Florida’s Dangerous Instrumentality Doctrine (DID) was created in the early 20th century, a time where automobiles began traveling on public roads. The doctrine has been expanded far beyond the borders of its original intent and now applies to off-highway vehicles such golf carts, tractors, and construction equipment. The doctrine holds owners or lessors liable for the harm caused by an operator, even when the lessor is not in control of the equipment or vehicle at the time of the incident. Florida is the only state in the country where DID is applied in this manner.
This bill provides that lessors of special mobile equipment are not liable for the acts of the lessee or lessee’s agent or employee if the lease agreement requires documented proof of insurance coverage containing limits of at least $250,000 per person and up to $500,000 per incident for bodily injury liability and up to $100,000 for property damage liability, or at least $750,000 for combined property damage liability and bodily injury liability. Special mobile equipment are vehicles not designed or used primarily to transport persons or property and that are only incidentally operated or moved over a highway. Examples include ditchdigging apparatus, well-boring apparatus, road construction and maintenance machinery, draglines, self-propelled cranes and earthmoving equipment.
SB 862 will now move to the Senate floor.
AIF supports the protection of owners and lessors from vicarious liability which is harmful to Florida’s business community.
SB 122 – Relating to Agreements Between Service Providers and Consumers
On Wednesday, April 17, SB 122 by Senator Doug Broxson (R-Pensacola) was heard before the Senate Rules Committee and was reported favorably with 11 yeas and 6 nays. AIF’s Senior Vice President of State and Federal Affairs, Brewster Bevis, stood in support of this legislation.
This bill amends the ways in which attorneys can claim attorney fees and sets forth guidelines as to which party is liable for payment. This bill also provides additional consumer protections from AOB abuse, such as allowing an assignor the right to rescind the assignment agreement without worry of paying penalties or fees.
SB 122 will now move to the Senate floor.
AIF supports reforms to the assignment of benefits process that keeps insurance rates low and protects consumers from AOB abuse.
Proposed Committee Bill WMC 19-03 – Relating to Corporate Income Tax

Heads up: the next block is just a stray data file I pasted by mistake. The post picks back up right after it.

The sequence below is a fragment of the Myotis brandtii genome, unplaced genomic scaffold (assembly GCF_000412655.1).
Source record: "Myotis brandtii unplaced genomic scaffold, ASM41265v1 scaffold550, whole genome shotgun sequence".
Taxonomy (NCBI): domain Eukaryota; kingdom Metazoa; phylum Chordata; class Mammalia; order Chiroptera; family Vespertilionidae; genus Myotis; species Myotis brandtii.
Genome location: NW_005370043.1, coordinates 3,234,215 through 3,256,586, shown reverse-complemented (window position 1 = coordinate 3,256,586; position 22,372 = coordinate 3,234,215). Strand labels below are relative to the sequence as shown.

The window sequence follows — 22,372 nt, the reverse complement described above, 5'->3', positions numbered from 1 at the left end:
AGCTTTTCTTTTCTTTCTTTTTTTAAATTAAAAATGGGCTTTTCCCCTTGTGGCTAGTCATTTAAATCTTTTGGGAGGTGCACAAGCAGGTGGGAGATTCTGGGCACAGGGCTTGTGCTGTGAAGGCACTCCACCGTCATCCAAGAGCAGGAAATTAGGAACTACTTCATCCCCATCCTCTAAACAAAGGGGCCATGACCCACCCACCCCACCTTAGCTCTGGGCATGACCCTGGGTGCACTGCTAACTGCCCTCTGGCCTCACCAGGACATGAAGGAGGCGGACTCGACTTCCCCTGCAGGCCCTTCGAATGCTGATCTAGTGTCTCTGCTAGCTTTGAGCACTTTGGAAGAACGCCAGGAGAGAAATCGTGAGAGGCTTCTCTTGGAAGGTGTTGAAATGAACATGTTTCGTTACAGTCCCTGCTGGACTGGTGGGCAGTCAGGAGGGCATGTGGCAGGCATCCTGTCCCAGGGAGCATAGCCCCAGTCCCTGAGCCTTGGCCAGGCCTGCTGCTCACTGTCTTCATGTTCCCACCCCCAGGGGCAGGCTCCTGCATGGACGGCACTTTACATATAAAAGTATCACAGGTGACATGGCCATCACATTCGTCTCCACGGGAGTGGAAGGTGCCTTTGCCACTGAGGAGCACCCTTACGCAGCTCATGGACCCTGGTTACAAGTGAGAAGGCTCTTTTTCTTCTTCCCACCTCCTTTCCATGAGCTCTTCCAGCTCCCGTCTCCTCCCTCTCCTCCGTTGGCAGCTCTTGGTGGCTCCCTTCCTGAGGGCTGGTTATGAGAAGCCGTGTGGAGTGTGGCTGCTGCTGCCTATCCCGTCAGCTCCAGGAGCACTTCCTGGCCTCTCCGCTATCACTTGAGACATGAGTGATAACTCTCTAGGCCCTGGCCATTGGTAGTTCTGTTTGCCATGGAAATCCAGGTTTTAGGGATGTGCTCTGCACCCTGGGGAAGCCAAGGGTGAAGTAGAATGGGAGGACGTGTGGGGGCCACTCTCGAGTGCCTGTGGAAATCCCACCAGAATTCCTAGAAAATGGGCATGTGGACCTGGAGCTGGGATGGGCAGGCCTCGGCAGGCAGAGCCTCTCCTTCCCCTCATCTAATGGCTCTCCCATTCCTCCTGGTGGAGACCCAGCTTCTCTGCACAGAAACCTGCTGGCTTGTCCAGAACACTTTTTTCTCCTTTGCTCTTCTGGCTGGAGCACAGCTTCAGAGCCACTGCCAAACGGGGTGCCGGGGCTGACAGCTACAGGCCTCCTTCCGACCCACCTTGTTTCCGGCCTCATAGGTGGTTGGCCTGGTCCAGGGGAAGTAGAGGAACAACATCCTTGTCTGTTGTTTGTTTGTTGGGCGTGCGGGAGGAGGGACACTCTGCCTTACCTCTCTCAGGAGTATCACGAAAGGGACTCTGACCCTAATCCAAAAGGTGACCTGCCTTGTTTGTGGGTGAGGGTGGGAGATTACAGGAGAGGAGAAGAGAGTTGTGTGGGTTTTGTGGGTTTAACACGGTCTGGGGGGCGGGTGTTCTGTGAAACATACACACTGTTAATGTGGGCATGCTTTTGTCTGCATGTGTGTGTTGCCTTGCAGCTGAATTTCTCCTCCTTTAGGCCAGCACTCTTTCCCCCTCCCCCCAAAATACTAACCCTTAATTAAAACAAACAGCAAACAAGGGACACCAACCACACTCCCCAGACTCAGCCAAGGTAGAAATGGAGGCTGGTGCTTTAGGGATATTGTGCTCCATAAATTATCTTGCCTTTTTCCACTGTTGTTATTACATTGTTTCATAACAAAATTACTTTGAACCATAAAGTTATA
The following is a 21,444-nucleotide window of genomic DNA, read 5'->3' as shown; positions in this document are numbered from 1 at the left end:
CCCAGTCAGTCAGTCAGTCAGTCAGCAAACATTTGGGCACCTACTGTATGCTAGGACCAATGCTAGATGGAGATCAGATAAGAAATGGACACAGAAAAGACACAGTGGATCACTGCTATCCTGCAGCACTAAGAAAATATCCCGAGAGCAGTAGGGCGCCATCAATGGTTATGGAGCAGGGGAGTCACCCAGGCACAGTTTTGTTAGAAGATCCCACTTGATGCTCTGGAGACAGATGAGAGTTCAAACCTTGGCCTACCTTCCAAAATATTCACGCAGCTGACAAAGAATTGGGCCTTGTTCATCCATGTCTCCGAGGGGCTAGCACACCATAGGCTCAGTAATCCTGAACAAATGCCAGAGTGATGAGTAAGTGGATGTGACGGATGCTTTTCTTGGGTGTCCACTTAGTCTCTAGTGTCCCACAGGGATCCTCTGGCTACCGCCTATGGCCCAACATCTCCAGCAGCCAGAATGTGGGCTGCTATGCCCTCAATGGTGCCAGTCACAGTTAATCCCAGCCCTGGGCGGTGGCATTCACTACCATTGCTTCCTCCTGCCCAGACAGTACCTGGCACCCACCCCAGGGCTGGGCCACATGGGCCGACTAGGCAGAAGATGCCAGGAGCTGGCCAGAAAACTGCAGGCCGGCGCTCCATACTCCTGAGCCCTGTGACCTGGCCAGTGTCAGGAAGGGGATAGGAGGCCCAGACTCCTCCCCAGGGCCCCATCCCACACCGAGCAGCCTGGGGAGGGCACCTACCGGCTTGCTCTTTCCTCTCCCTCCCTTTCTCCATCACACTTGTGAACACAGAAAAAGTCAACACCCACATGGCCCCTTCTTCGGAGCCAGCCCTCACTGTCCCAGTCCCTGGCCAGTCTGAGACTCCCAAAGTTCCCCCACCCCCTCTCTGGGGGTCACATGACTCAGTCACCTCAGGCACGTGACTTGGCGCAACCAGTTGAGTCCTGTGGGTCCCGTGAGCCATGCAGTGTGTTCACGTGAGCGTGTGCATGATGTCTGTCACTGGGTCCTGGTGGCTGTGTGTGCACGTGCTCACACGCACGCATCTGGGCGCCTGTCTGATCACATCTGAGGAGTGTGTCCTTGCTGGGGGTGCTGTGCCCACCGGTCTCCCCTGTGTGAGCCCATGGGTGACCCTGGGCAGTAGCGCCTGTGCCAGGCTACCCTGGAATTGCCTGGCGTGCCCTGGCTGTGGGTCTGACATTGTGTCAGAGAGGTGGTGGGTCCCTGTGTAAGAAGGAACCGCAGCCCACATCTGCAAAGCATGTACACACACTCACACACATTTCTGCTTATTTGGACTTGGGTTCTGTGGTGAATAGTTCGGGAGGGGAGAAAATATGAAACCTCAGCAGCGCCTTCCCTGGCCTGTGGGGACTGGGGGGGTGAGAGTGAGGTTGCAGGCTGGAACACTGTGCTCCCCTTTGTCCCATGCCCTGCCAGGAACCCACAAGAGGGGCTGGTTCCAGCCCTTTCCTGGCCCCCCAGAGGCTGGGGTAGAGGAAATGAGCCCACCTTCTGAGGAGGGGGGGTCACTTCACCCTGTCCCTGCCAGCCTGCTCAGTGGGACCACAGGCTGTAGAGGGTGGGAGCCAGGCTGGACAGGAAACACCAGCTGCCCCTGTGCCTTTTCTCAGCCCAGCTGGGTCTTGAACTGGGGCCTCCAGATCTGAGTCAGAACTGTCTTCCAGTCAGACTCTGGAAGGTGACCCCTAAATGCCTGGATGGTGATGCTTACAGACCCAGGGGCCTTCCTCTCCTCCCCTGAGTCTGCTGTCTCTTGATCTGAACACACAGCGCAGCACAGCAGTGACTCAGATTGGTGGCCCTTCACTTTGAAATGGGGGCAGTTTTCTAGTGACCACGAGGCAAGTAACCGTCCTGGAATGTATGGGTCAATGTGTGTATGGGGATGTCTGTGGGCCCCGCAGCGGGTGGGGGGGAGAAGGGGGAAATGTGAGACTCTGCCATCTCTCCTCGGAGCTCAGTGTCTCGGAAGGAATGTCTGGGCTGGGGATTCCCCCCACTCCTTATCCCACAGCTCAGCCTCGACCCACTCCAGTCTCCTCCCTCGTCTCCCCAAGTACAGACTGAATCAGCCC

On Wednesday, April 17, PCB WMC 19-03, sponsored and heard by the House Ways and Means Committee, was reported favorably with 11 yeas and 6 nays. AIF’s Senior Vice President of State and Federal Affairs, Brewster Bevis, stood in support of this legislation.
Florida imposes a 5.5 percent tax on certain income of corporations doing business in Florida. Florida uses federal taxable income from federal tax returns as a beginning point to calculate corporate income tax owed to Florida. Florida updates its utilization of the Federal Internal Revenue Code (IRC) by adopting the code as it exists on January 1 in any given year. Adopting the code on an annual basis ensures the Florida tax code reflects any relevant changes to the IRC that were made during the prior year. The bill:
- Updates the Florida corporate Income Tax Code by adopting the Internal Revenue Code as in effect on January 1, 2019;
- For Florida corporate income tax purposes, provides for a subtraction of global intangible low-taxed income (GILTI) from taxpayers’ federal taxable income;
- Extends the current automatic tax rate adjustment and refund mechanism two years;
- Requires corporate income taxpayers with taxable years beginning during 2018 or 2019 calendar years to submit certain information from their federal tax returns to the Department of Revenue and to certify the accuracy and truthfulness of the information; and
- Requires the Department to create a secure online application for the taxpayers to submit the required information beginning September 3, 2019, and to impose a penalty upon taxpayers who fail to timely provide the information.
AIF supports a reduced corporate income tax on businesses to encourage corporate growth and the expansion of employment opportunities in Florida.